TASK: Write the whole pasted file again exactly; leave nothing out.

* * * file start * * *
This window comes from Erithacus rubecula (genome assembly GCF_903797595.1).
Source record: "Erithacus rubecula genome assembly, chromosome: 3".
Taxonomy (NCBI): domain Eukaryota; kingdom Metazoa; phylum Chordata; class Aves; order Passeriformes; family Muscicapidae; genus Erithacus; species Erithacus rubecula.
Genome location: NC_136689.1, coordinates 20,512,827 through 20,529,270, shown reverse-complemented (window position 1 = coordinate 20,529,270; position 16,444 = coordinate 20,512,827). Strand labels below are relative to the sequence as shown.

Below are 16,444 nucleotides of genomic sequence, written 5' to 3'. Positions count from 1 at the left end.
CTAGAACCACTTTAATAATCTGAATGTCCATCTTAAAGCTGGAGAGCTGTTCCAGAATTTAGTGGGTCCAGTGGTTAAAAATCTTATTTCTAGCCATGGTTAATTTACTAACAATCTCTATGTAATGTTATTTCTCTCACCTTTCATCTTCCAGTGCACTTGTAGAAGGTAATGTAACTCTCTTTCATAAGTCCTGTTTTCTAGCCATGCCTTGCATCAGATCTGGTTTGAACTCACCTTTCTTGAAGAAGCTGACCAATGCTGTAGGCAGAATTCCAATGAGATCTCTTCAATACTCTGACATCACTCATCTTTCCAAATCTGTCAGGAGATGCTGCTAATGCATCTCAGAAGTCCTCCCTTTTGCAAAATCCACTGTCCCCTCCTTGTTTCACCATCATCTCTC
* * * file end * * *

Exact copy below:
This window comes from Erithacus rubecula (genome assembly GCF_903797595.1).
Source record: "Erithacus rubecula genome assembly, chromosome: 3".
Taxonomy (NCBI): domain Eukaryota; kingdom Metazoa; phylum Chordata; class Aves; order Passeriformes; family Muscicapidae; genus Erithacus; species Erithacus rubecula.
Genome location: NC_136689.1, coordinates 20,512,827 through 20,529,270, shown reverse-complemented (window position 1 = coordinate 20,529,270; position 16,444 = coordinate 20,512,827). Strand labels below are relative to the sequence as shown.

Below are 16,444 nucleotides of genomic sequence, written 5' to 3'. Positions count from 1 at the left end.
CTAGAACCACTTTAATAATCTGAATGTCCATCTTAAAGCTGGAGAGCTGTTCCAGAATTTAGTGGGTCCAGTGGTTAAAAATCTTATTTCTAGCCATGGTTAATTTACTAACAATCTCTATGTAATGTTATTTCTCTCACCTTTCATCTTCCAGTGCACTTGTAGAAGGTAATGTAACTCTCTTTCATAAGTCCTGTTTTCTAGCCATGCCTTGCATCAGATCTGGTTTGAACTCACCTTTCTTGAAGAAGCTGACCAATGCTGTAGGCAGAATTCCAATGAGATCTCTTCAATACTCTGACATCACTCATCTTTCCAAATCTGTCAGGAGATGCTGCTAATGCATCTCAGAAGTCCTCCCTTTTGCAAAATCCACTGTCCCCTCCTTGTTTCACCATCATCTCTC